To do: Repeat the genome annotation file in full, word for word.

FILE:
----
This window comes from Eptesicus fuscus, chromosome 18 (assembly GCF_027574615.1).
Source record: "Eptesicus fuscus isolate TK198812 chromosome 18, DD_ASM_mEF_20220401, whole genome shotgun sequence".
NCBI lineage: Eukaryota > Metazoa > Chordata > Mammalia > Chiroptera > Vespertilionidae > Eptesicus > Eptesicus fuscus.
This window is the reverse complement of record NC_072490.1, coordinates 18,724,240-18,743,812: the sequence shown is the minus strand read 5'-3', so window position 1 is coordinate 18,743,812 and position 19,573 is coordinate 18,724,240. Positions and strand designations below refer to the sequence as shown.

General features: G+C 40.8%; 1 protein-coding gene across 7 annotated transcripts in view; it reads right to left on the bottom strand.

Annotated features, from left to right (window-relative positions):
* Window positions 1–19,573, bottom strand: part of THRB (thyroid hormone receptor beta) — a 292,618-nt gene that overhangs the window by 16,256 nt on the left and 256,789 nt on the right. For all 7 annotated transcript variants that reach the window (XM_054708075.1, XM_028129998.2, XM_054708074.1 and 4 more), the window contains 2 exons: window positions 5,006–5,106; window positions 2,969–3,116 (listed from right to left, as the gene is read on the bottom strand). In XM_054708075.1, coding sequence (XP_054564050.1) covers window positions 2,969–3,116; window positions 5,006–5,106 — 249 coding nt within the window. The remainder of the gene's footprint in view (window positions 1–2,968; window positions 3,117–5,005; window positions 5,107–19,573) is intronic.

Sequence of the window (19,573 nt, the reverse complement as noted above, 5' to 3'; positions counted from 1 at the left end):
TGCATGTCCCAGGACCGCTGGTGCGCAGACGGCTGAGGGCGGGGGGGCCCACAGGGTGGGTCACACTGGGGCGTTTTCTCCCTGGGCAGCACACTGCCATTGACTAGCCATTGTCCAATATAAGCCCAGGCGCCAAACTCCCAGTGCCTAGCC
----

This window comes from Eptesicus fuscus, chromosome 18 (assembly GCF_027574615.1).
Source record: "Eptesicus fuscus isolate TK198812 chromosome 18, DD_ASM_mEF_20220401, whole genome shotgun sequence".
NCBI lineage: Eukaryota > Metazoa > Chordata > Mammalia > Chiroptera > Vespertilionidae > Eptesicus > Eptesicus fuscus.
This window is the reverse complement of record NC_072490.1, coordinates 18,724,240-18,743,812: the sequence shown is the minus strand read 5'-3', so window position 1 is coordinate 18,743,812 and position 19,573 is coordinate 18,724,240. Positions and strand designations below refer to the sequence as shown.

General features: G+C 40.8%; 1 protein-coding gene across 7 annotated transcripts in view; it reads right to left on the bottom strand.

Annotated features, from left to right (window-relative positions):
* Window positions 1–19,573, bottom strand: part of THRB (thyroid hormone receptor beta) — a 292,618-nt gene that overhangs the window by 16,256 nt on the left and 256,789 nt on the right. For all 7 annotated transcript variants that reach the window (XM_054708075.1, XM_028129998.2, XM_054708074.1 and 4 more), the window contains 2 exons: window positions 5,006–5,106; window positions 2,969–3,116 (listed from right to left, as the gene is read on the bottom strand). In XM_054708075.1, coding sequence (XP_054564050.1) covers window positions 2,969–3,116; window positions 5,006–5,106 — 249 coding nt within the window. The remainder of the gene's footprint in view (window positions 1–2,968; window positions 3,117–5,005; window positions 5,107–19,573) is intronic.

Sequence of the window (19,573 nt, the reverse complement as noted above, 5' to 3'; positions counted from 1 at the left end):
TGCATGTCCCAGGACCGCTGGTGCGCAGACGGCTGAGGGCGGGGGGGCCCACAGGGTGGGTCACACTGGGGCGTTTTCTCCCTGGGCAGCACACTGCCATTGACTAGCCATTGTCCAATATAAGCCCAGGCGCCAAACTCCCAGTGCCTAGCC